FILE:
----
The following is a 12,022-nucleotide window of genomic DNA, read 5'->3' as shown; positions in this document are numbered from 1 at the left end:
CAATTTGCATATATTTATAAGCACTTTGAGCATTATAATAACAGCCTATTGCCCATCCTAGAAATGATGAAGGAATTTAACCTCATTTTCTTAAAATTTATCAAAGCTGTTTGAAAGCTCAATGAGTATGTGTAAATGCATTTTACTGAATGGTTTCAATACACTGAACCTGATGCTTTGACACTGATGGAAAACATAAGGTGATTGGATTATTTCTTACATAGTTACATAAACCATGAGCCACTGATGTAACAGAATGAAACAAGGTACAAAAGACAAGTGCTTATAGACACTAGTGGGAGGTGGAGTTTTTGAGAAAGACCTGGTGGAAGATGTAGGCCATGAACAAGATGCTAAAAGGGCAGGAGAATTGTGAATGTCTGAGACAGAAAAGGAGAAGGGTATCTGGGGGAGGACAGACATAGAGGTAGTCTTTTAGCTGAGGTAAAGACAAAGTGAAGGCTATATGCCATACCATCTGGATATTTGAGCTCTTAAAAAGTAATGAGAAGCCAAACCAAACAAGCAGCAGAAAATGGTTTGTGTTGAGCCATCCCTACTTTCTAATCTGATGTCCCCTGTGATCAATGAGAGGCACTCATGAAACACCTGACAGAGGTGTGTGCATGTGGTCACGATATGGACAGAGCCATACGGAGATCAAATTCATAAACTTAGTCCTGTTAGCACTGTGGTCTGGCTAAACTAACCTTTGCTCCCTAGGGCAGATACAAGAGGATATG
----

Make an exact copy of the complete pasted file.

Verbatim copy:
The following is a 12,022-nucleotide window of genomic DNA, read 5'->3' as shown; positions in this document are numbered from 1 at the left end:
CAATTTGCATATATTTATAAGCACTTTGAGCATTATAATAACAGCCTATTGCCCATCCTAGAAATGATGAAGGAATTTAACCTCATTTTCTTAAAATTTATCAAAGCTGTTTGAAAGCTCAATGAGTATGTGTAAATGCATTTTACTGAATGGTTTCAATACACTGAACCTGATGCTTTGACACTGATGGAAAACATAAGGTGATTGGATTATTTCTTACATAGTTACATAAACCATGAGCCACTGATGTAACAGAATGAAACAAGGTACAAAAGACAAGTGCTTATAGACACTAGTGGGAGGTGGAGTTTTTGAGAAAGACCTGGTGGAAGATGTAGGCCATGAACAAGATGCTAAAAGGGCAGGAGAATTGTGAATGTCTGAGACAGAAAAGGAGAAGGGTATCTGGGGGAGGACAGACATAGAGGTAGTCTTTTAGCTGAGGTAAAGACAAAGTGAAGGCTATATGCCATACCATCTGGATATTTGAGCTCTTAAAAAGTAATGAGAAGCCAAACCAAACAAGCAGCAGAAAATGGTTTGTGTTGAGCCATCCCTACTTTCTAATCTGATGTCCCCTGTGATCAATGAGAGGCACTCATGAAACACCTGACAGAGGTGTGTGCATGTGGTCACGATATGGACAGAGCCATACGGAGATCAAATTCATAAACTTAGTCCTGTTAGCACTGTGGTCTGGCTAAACTAACCTTTGCTCCCTAGGGCAGATACAAGAGGATATG